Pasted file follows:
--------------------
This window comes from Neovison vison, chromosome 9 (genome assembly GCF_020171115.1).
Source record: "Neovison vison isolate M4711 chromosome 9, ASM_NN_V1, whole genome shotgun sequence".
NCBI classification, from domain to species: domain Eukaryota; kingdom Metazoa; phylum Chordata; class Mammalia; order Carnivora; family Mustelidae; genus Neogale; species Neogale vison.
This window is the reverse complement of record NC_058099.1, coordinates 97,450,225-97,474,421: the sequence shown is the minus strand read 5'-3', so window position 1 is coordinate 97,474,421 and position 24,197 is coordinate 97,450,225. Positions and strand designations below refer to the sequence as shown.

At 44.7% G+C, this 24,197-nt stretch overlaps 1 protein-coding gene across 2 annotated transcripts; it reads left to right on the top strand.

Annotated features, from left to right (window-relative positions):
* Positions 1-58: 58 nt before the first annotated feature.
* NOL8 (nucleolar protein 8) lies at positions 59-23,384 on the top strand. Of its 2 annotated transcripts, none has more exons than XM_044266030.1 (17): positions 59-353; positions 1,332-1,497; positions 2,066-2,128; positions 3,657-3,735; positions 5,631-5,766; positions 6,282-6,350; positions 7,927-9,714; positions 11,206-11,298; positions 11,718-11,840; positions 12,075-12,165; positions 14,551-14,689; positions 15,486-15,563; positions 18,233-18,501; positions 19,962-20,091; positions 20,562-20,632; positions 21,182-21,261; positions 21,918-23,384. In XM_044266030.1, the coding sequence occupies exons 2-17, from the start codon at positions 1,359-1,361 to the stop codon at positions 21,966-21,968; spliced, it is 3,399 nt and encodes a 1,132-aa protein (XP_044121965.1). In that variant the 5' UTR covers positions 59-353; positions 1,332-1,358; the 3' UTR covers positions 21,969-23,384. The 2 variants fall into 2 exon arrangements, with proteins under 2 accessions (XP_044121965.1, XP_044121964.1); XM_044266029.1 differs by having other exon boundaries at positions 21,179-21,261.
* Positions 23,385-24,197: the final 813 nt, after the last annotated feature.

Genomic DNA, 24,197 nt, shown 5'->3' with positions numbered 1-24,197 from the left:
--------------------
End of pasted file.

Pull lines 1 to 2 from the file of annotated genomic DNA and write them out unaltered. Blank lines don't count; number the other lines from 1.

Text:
This window comes from Neovison vison, chromosome 9 (genome assembly GCF_020171115.1).
Source record: "Neovison vison isolate M4711 chromosome 9, ASM_NN_V1, whole genome shotgun sequence".